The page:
What exactly is "reaction management"?
It's managing the reactions of others and the premise is that he or she who creates the best reactions in life wins -- end of fucking story. The bar that creates the best reactions wins; the girl who creates the best reactions wins, right? And the manager who creates the best employee reactions [wins]. We're not in the business of selling food. Ryan in the kitchen might think he's making an entreé; he's not. He's making a reaction; he's achieving it through the entreé. If the entreé doesn't create the reaction when it hits the table, then it ain't worth shit. We're not in the food and beverage business -- that isn't our product; that is our vehicle. The product is the reaction.
A lot of people, when they see you in action on the show, often ask why do you have to be such a dick?
I'll tell you why. I have five days. (Normally in life I have 30 days.) I have five days, and one of those days is only one night, when I go in for recon, and one of those days are remodel. I have three days to change the way he thinks. If I come here and say don't do this do that, or don't do that, do this, then they'll do the same shit over again. I got to change the way he thinks. Right? So the way I do that is by getting in your face, challenging you. My job is to push until their brain opens a crack and I walk right in. In the Spirits on Bourbon episode, you see me scream at Steve, but you don't see us being productive ten minutes later and having a positive relationship. The fact of the matter is, yes I'm aggressive and I scream, but the reason why I can get away with it is because I have the ability to pull them back in. If I didn't have the ability to pull them back in, I couldn't have done it. That's really powerful.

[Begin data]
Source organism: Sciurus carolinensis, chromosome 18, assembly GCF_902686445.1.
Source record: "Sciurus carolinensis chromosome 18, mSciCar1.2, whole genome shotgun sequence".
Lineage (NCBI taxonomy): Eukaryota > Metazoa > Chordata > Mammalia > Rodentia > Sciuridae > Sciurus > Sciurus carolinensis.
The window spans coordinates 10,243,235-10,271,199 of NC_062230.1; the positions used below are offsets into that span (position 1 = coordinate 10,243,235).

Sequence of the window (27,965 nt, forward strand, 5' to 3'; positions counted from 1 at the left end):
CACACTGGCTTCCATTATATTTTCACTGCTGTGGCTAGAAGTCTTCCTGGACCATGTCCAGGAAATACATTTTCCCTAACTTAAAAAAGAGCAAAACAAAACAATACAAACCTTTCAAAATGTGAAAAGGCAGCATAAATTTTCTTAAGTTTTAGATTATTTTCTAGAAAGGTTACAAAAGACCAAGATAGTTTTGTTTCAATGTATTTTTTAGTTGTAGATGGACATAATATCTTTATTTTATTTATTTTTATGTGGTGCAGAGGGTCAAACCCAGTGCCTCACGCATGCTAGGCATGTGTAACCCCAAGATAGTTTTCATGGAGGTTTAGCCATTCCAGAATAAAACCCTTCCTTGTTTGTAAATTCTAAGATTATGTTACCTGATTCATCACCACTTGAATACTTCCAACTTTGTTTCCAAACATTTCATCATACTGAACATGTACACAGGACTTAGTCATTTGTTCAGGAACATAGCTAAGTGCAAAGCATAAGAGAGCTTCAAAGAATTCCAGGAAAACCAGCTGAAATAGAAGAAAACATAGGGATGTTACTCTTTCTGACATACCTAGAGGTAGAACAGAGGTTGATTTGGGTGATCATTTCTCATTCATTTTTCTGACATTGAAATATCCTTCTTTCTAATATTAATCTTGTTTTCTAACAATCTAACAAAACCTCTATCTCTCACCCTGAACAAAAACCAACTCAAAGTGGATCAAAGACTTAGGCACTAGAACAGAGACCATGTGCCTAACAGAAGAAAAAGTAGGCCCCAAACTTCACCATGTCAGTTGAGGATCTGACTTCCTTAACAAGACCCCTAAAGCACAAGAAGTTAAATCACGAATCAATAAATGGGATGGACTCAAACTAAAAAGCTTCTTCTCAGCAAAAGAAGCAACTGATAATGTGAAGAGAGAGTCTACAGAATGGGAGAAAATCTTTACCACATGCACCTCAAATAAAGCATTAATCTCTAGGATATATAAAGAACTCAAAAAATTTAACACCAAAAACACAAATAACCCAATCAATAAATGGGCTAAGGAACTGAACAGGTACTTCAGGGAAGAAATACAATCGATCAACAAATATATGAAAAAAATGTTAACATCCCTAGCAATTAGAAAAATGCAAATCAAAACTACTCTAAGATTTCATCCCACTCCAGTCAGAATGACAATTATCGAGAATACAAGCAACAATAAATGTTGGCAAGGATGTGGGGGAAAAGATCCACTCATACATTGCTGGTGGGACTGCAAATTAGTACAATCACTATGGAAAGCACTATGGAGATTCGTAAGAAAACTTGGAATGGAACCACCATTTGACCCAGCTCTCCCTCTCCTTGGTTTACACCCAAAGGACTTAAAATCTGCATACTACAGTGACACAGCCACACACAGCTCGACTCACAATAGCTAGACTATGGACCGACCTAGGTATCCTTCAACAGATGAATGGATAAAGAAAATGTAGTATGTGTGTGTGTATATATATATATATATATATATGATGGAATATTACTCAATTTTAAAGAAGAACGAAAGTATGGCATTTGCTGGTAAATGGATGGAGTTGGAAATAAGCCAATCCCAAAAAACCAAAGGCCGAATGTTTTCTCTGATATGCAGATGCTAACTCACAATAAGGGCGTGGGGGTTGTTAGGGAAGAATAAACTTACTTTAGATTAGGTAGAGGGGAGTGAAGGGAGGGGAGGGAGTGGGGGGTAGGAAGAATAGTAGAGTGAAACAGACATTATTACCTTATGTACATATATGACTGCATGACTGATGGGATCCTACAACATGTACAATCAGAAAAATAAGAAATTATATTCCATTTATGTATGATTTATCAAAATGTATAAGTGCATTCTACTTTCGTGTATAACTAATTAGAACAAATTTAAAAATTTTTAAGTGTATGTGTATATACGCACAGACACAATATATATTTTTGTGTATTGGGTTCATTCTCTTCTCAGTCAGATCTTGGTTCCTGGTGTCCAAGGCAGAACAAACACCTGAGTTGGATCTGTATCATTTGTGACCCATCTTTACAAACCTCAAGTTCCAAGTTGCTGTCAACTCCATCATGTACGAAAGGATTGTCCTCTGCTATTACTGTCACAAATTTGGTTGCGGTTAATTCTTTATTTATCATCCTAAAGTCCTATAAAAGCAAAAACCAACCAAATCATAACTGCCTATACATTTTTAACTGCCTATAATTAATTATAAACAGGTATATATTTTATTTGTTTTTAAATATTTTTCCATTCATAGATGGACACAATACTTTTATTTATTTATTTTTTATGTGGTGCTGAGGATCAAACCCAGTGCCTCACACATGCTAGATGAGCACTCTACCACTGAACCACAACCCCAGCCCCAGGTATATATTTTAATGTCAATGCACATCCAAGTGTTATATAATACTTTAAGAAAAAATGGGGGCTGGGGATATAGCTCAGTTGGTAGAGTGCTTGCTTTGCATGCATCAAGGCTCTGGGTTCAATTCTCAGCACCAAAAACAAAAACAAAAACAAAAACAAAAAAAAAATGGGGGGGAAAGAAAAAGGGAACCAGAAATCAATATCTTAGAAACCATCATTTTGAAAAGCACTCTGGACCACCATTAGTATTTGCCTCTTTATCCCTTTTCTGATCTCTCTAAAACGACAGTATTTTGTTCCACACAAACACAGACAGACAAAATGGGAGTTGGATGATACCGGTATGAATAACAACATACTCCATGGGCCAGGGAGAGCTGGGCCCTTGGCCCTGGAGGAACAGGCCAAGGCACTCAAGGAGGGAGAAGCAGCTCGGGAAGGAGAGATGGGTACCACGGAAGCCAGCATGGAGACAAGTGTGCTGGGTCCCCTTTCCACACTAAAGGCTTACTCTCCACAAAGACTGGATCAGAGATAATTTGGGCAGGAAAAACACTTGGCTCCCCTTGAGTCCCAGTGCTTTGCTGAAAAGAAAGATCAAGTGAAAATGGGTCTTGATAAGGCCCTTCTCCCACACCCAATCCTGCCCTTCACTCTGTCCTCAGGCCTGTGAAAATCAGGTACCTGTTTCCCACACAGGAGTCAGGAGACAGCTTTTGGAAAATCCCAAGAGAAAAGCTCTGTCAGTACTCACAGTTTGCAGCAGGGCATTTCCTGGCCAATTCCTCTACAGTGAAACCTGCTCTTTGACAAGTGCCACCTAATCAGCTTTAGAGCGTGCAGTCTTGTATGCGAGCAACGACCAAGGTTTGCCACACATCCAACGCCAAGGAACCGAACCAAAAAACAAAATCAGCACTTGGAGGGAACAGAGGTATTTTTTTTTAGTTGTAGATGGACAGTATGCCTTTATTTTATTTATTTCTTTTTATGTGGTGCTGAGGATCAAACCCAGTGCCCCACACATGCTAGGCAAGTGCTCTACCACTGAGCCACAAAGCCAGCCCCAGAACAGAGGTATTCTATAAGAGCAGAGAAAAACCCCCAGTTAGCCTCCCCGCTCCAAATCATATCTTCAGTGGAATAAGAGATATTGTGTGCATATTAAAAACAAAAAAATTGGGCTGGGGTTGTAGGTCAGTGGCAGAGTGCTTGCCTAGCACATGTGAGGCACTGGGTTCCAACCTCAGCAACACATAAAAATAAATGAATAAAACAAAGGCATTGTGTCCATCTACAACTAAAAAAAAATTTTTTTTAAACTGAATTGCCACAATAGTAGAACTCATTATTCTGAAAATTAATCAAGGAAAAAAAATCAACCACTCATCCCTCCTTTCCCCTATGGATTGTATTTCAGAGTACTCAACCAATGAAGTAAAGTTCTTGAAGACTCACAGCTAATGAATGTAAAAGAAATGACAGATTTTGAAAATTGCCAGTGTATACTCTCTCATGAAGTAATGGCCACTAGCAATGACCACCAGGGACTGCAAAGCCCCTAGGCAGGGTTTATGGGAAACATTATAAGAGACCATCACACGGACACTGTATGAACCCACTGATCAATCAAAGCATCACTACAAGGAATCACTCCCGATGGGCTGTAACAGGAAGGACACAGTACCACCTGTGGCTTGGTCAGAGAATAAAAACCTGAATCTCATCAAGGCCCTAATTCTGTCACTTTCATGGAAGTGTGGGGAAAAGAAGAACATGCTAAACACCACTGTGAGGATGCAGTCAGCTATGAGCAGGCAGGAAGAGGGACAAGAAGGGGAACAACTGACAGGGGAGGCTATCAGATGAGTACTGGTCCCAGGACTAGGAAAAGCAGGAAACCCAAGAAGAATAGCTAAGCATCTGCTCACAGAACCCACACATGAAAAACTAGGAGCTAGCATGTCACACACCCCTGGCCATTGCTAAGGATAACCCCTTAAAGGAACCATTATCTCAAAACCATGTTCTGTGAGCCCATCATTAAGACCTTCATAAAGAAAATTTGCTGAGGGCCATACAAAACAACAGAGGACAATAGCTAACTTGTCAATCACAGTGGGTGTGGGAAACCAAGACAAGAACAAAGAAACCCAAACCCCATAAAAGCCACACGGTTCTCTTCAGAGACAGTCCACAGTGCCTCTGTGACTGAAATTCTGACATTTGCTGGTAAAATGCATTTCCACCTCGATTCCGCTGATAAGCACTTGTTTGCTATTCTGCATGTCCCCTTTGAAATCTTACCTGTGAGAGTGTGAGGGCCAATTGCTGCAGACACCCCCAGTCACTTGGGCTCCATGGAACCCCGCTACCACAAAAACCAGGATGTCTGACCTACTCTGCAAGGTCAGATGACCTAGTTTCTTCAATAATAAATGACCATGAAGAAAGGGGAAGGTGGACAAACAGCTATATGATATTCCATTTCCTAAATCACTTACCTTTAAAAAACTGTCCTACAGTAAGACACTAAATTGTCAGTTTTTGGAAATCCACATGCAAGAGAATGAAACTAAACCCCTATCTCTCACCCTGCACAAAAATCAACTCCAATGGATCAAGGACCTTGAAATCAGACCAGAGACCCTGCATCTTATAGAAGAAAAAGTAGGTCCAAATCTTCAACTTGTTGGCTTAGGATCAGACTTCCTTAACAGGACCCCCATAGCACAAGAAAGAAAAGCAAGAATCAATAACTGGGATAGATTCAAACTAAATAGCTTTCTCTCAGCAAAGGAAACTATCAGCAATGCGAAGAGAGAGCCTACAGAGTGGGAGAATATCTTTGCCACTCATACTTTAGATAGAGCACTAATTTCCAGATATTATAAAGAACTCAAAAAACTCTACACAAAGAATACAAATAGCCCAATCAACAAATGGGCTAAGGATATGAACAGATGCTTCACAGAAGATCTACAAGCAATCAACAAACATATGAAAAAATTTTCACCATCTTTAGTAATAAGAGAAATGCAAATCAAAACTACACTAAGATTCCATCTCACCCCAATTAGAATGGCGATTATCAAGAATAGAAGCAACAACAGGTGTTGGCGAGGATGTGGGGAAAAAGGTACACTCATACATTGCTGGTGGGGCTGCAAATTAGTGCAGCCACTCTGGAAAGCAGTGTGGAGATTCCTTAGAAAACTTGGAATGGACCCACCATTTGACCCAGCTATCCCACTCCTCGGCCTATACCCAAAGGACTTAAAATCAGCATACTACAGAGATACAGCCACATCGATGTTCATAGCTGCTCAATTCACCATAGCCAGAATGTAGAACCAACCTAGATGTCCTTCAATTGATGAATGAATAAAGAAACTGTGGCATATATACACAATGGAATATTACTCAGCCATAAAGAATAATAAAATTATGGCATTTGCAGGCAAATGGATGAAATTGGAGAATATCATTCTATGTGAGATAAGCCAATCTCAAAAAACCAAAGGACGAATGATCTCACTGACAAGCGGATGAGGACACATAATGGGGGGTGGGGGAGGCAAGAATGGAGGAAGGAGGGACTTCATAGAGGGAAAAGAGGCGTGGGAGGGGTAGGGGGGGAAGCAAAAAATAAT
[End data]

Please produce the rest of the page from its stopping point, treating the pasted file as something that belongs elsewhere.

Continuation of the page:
In the book you consider the term "nice guy" as a code for patsy. Why?
I have a friend, Kevin, who was a carney for ten years. The guy used to travel with murderers. Somebody who was a murderer once said to him a murderer can be a nice guy for 20 minutes. "Nice guy" doesn't mean shit. The biggest asshole in the world can be a nice guy for 20 minutes. The guy who robs from you, stealing tips off credit cards, can be the nicest guy you ever met. Integrity means something. Ambition means something. Honesty means something. Compassion means something.
Is there room for real nice guys in this industry?
There's room for people who are honest, have integrity, and have compassion. That to me is a nice guy. But the term "nice guy" can be a thief; that's my problem.
You prefer personality over experience, but could you teach/mold somebody to have the right personality for the job?
Yes. You can be somebody who's never worked at a bar in their life. With the right personality and three weeks, I'll show you the best damn bar manager you ever saw. Teaching and training are two things. So, we as an industry say that we're going to train you. Bullshit; we don't train anyone. All we do is teach people to work in our business. Training is behavior modification; it takes years. We don't train anybody; we just teach people to work in our business.